THE Australian Livestock Exporters’ Council (ALEC) has questioned the practical application of meat marketing industry reforms flagged today by the Federal Member for Mayo, Rebekha Sharkie MP.
ALEC CEO Simon Westaway said while the livestock industry welcomed Ms Sharkie’s interest in upholding the brand value of Australian red meat, her proposed reform was unworkable and failed to acknowledge the integrated nature of Australia’s red meat supply chains.
“Livestock producers are rightly very proud to have the meat derived from their stock marketed as ‘Australian’ in our overseas markets, regardless of whether it is exported as a boxed product, a whole carcase or shipped live,” Mr Westaway said.
“Australia produces a range of world-class farm commodities which are exported prior to processing due to the specific demand of the importer. Nonetheless, they are still Australian products and it is incorrect to suggest that they cannot or should not be marketed as such.”
Australia’s livestock export trade is one of the nation’s top 10 agricultural exports, generating $2 billion annually in export returns and providing employment for up to 10,000 Australians per year.
“The industry is a significant economic contributor by any measure. Any effort to deny our producers the right to have the beef from their cattle marketed as ‘Australian’ is wrong,” Mr Westaway said.
“When red meat from the live trade is marketed as ‘Australian’, we’re not just selling a commodity. We’re selling global best-practice animal welfare standards and the benefits of our significant investment in supply chain infrastructure and ongoing skills and training programs.”
Mr Westaway said Australia’s live trade is built on demand which is specifically for live Australian animals and, more broadly, for affordable sources of protein from a reliable supplier of a high-quality product.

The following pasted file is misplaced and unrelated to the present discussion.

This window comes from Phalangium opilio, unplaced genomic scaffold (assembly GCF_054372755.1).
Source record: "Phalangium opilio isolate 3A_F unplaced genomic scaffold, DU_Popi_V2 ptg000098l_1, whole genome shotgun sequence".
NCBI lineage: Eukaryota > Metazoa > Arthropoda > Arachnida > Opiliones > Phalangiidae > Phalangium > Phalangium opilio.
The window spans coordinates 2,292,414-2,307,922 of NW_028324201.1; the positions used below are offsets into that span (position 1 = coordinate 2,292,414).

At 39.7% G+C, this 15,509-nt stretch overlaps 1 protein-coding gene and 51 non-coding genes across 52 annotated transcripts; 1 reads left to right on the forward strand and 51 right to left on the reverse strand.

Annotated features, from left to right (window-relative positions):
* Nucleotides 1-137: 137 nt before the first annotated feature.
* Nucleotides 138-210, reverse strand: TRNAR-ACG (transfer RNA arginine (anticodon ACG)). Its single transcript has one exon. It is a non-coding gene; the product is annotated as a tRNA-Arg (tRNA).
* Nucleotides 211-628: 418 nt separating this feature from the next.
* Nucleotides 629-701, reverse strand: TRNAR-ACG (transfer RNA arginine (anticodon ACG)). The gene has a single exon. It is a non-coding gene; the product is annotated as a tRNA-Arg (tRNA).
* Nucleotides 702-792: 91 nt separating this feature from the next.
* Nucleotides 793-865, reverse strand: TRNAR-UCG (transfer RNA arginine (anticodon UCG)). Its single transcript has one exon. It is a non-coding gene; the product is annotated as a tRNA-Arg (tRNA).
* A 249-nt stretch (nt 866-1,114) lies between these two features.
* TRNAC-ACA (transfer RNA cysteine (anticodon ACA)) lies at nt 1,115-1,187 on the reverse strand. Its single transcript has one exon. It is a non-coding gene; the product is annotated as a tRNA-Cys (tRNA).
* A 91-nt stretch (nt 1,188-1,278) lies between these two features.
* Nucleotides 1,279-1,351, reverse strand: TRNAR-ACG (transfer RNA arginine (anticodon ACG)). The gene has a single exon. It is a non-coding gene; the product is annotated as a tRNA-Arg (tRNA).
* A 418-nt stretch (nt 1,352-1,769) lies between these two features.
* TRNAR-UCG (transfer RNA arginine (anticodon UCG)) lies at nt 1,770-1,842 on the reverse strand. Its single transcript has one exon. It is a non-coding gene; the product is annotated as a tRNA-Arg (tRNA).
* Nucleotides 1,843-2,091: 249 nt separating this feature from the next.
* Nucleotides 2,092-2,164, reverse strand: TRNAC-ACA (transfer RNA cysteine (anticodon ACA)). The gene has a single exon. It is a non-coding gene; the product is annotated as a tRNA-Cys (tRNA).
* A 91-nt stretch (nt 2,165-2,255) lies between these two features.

“Australia’s red meat sector is best served by strong live export and boxed sectors, which together maximise opportunities for producers with a full range of market options,” he said.
“Our livestock and red meat supply chain draw much of its long-term resilience from the integrated way in which stakeholders cooperate. Such integration, which is a pillar of the national red meat sector’s strategic accord – the Meat Industry Strategic Plan 2020 (MISP 2020) – helps us to promote Australia’s red meat brand, and grow our overall production and value for the benefit of all stakeholders.
“With this in mind, all red meat industry stakeholders would agree that there needs to be more political attention paid to the removal of unnecessary regulatory costs and inefficiencies that challenge our productivity, curb innovation and compromise our competitiveness in overseas markets.”
A PDF version of this release is available below.
(Pictured is Vietnamese abattoir owner Mr Minh Chanh and AUSTREX traceability officer Bao Quoc near Ho Chi Minh City.)
ALEC Media Contact: Tom Dawkins via 0476 844 886 or firstname.lastname@example.org